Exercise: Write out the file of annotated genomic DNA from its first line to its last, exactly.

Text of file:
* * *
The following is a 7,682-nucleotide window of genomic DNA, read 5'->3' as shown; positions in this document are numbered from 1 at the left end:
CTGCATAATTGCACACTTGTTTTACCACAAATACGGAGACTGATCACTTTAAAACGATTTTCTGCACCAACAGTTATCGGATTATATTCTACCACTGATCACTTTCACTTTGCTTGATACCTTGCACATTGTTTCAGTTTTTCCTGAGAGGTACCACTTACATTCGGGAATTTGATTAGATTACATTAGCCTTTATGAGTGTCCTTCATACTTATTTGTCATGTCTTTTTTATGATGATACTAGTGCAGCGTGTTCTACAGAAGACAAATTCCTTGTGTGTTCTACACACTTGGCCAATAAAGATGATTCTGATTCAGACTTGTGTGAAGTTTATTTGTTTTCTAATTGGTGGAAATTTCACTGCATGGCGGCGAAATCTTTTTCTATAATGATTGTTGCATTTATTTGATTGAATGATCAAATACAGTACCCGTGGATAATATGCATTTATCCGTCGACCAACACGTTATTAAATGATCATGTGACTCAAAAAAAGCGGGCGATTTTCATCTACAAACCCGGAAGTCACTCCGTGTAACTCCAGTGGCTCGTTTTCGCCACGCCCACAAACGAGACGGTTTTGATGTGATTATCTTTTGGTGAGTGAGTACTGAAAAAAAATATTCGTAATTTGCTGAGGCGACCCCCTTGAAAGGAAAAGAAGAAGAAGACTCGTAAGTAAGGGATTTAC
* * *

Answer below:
The following is a 7,682-nucleotide window of genomic DNA, read 5'->3' as shown; positions in this document are numbered from 1 at the left end:
CTGCATAATTGCACACTTGTTTTACCACAAATACGGAGACTGATCACTTTAAAACGATTTTCTGCACCAACAGTTATCGGATTATATTCTACCACTGATCACTTTCACTTTGCTTGATACCTTGCACATTGTTTCAGTTTTTCCTGAGAGGTACCACTTACATTCGGGAATTTGATTAGATTACATTAGCCTTTATGAGTGTCCTTCATACTTATTTGTCATGTCTTTTTTATGATGATACTAGTGCAGCGTGTTCTACAGAAGACAAATTCCTTGTGTGTTCTACACACTTGGCCAATAAAGATGATTCTGATTCAGACTTGTGTGAAGTTTATTTGTTTTCTAATTGGTGGAAATTTCACTGCATGGCGGCGAAATCTTTTTCTATAATGATTGTTGCATTTATTTGATTGAATGATCAAATACAGTACCCGTGGATAATATGCATTTATCCGTCGACCAACACGTTATTAAATGATCATGTGACTCAAAAAAAGCGGGCGATTTTCATCTACAAACCCGGAAGTCACTCCGTGTAACTCCAGTGGCTCGTTTTCGCCACGCCCACAAACGAGACGGTTTTGATGTGATTATCTTTTGGTGAGTGAGTACTGAAAAAAAATATTCGTAATTTGCTGAGGCGACCCCCTTGAAAGGAAAAGAAGAAGAAGACTCGTAAGTAAGGGATTTAC